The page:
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Setting numerical population objectives for priority landbird speciesAuthor(s): Kenneth V. Rosenberg; Peter J. Blancher
Source: In: Ralph, C. John; Rich, Terrell D., editors 2005. Bird Conservation Implementation and Integration in the Americas: Proceedings of the Third International Partners in Flight Conference. 2002 March 20-24; Asilomar, California, Volume 1 Gen. Tech. Rep. PSW-GTR-191. Albany, CA: U.S. Dept. of Agriculture, Forest Service, Pacific Southwest Research Station: p. 57-67
Publication Series: General Technical Report (GTR)
Station: Pacific Southwest Research Station
PDF: Download Publication (308 KB)
DescriptionFollowing the example of the North American Waterfowl Management Plan, deriving numerical population estimates and conservation targets for priority landbird species is considered a desirable, if not necessary, element of the Partners in Flight planning process. Methodology for deriving such estimates remains in its infancy, however, and the use of numerical population targets remains controversial within the conservation and academic communities. By allowing a set of simple assumptions regarding species' detectability, relative abundance data from Breeding Bird Survey (BBS) routes may be extrapolated to derive first approximations of current, total species populations, both rangewide and within Bird Conservation Regions. Preliminary comparisons with independently derived abundance estimates (e.g., Breeding Bird Atlas) suggest that these population estimates are within acceptable limits of accuracy for many species. If restoring populations to early BBS levels (late 1960s) is desirable, trend data may be used to calculate the proportion of a species' population lost during this 35-year period, and an appropriate population target may be set. For example, in the Lower Great lakes/St. Lawrence Plain, BBS data indicate a current (1990-1999) population of about 14,000 Redheaded Woodpeckers (Melanerpes erythrocephalus) and a loss of >50 percent since 1966. A reasonable conservation objective, therefore, may be to double the Red-headed Woodpecker population in this region over some future time period. We encourage the use of numerical population estimates and conservation targets in implementing conservation objectives for priority landbird species, and we encourage further research that leads to refinement of our methodology and our estimates.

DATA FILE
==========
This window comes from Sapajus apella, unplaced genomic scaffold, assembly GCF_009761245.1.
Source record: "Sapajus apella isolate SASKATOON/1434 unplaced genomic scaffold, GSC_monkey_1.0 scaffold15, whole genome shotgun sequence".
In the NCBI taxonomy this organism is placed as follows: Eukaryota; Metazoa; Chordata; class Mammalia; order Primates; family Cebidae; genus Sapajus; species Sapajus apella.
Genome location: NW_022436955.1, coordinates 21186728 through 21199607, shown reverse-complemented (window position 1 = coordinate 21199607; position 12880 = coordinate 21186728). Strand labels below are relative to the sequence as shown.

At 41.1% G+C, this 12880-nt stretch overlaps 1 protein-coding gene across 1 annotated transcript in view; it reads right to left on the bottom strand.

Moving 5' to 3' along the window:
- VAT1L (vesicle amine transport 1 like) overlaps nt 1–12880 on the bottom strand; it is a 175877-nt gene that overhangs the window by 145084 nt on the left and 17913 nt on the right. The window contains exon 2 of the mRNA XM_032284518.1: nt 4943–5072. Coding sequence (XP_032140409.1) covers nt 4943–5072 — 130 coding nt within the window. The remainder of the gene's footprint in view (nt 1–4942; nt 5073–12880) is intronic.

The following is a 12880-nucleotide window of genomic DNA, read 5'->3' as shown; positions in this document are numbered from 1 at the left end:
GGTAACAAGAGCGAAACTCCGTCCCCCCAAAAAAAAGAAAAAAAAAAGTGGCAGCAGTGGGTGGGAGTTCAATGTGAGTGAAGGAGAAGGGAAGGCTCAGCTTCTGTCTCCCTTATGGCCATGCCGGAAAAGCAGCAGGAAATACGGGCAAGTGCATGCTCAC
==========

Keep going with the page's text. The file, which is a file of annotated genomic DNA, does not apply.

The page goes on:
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CitationRosenberg, Kenneth V.; Blancher, Peter J. 2005. Setting numerical population objectives for priority landbird species. In: Ralph, C. John; Rich, Terrell D., editors 2005. Bird Conservation Implementation and Integration in the Americas: Proceedings of the Third International Partners in Flight Conference. 2002 March 20-24; Asilomar, California, Volume 1 Gen. Tech. Rep. PSW-GTR-191. Albany, CA: U.S. Dept. of Agriculture, Forest Service, Pacific Southwest Research Station: p. 57-67
KeywordsBreeding Bird Survey, landbirds, population estimates, population objectives
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